There was only one prize-winning teenager carrying stones big enough to say thanks, but no thanks to Roy Acuff. Only one son of Kentucky finding a light of inspiration from Bill Monroe and his Blue Grass Boys and catching a fire from Bob Marley and The Wailers. Only one progressive hippie allying with like-minded conspirators, rolling out the New Grass revolution, and then leaving the genre's torch-bearing band behind as it reached its commercial peak. There is only one consensus pick of peers and predecessors, of the traditionalists, the rebels, and the next gen devotees. Music's ultimate inside outsider. Or is it outside insider? There is only one Sam Bush.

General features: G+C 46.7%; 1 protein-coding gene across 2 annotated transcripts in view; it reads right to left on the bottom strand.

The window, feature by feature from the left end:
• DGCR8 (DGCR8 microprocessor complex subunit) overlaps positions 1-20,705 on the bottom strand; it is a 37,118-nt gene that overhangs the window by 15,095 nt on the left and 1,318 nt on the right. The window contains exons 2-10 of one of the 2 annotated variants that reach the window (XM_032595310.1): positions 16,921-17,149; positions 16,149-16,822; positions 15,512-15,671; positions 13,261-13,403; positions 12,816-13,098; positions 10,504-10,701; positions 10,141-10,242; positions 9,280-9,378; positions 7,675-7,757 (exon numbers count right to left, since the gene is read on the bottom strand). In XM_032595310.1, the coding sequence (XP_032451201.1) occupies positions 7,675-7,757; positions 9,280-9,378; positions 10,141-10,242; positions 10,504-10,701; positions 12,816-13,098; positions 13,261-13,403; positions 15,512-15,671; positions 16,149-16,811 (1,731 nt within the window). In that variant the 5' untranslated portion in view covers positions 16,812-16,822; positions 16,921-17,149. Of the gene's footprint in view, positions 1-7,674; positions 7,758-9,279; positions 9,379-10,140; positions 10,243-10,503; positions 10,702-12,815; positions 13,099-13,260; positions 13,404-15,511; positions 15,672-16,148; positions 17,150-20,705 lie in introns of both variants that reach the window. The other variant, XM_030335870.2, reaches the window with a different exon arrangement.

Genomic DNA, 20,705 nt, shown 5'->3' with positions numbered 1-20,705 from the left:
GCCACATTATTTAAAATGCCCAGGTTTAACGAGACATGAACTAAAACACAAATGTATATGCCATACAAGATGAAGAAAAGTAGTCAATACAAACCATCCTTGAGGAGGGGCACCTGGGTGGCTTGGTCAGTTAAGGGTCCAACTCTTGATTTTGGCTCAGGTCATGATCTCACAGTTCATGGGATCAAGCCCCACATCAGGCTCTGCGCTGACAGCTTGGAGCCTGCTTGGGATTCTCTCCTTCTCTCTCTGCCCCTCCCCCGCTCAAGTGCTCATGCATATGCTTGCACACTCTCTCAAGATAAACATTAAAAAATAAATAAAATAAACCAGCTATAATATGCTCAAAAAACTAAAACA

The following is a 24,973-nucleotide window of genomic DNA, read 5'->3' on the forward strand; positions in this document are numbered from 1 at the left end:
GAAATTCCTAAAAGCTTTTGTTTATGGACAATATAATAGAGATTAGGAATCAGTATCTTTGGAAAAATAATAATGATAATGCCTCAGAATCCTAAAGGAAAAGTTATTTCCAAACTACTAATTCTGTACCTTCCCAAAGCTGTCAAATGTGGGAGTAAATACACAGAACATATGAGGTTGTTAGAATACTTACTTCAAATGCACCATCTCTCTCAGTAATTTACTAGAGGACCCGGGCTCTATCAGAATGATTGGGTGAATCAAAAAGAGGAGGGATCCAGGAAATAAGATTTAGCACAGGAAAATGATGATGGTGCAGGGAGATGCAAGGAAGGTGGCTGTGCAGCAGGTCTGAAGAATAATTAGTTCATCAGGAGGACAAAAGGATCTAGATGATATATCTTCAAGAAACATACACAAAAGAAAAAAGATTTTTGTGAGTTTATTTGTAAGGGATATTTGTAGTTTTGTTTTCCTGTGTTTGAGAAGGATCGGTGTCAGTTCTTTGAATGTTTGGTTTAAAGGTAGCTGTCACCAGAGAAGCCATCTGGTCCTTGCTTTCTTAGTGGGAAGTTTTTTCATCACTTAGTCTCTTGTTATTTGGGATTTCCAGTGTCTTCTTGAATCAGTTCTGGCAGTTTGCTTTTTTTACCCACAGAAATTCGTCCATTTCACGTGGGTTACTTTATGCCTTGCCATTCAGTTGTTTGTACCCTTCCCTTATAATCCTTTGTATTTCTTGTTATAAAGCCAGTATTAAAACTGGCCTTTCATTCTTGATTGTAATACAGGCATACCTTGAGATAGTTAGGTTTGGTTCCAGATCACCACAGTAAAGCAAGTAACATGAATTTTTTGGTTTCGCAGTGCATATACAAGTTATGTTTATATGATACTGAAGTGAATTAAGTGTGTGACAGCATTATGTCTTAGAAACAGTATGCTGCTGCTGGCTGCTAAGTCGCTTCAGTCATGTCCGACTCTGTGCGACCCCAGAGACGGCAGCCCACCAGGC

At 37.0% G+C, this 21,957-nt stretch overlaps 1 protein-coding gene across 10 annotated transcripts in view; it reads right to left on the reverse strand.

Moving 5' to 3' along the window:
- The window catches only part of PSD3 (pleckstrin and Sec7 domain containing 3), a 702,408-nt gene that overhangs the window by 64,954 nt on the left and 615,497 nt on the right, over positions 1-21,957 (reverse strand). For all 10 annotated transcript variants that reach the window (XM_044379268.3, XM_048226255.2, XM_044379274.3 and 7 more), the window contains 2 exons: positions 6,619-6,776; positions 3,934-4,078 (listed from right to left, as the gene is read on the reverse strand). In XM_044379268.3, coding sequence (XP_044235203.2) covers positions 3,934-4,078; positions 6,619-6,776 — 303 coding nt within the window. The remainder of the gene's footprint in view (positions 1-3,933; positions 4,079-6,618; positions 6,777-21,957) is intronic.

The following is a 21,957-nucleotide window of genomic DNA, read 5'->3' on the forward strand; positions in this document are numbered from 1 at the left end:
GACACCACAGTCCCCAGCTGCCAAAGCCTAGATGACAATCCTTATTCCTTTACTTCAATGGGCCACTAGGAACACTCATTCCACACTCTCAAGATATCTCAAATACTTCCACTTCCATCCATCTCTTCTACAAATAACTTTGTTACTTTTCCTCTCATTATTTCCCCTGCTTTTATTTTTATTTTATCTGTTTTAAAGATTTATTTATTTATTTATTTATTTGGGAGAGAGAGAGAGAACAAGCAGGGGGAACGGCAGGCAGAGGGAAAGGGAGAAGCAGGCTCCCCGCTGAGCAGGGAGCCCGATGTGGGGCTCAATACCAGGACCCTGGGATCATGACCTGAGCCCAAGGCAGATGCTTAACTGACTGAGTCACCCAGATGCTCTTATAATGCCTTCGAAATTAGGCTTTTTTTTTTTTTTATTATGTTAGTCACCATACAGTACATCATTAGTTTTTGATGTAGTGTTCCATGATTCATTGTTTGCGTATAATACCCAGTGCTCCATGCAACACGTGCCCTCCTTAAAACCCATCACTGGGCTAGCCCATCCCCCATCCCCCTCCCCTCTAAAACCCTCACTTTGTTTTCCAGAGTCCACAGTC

First coming together on a late October evening when Vince Herman wandered into the Walrus Saloon in Boulder, Colorado, after being enticed by a sign reading "Bluegrass Music Here Tonight," and met Drew Emmitt, whose band was playing that night, the pair have been reshaping the musical landscape ever since. First at house parties and the campgrounds at festivals, then in Emmitt's bluegrass outfit the Left Hand String Band, before coming together and forming the legendary roots band Leftover Salmon on New Years Eve thirty years ago. Since then these two have been blazing new musical paths with Leftover Salmon, taking the music at their core, rock ‘n' roll, folk, bluegrass, Cajun, soul, zydeco, jazz and blues, and crafting it into something new that has spawned a legion of bands in their wake. With their unpredictable approach in a live setting, their willingness to take chances by fusing disparate musical styles together and their incorporation of non-traditional bluegrass covers into their repertoire, Leftover Salmon has pushed that progressive bluegrass sound they were originally influenced by to the next level. Instead they are firmly settled in the long lineage of bands that defy simple categori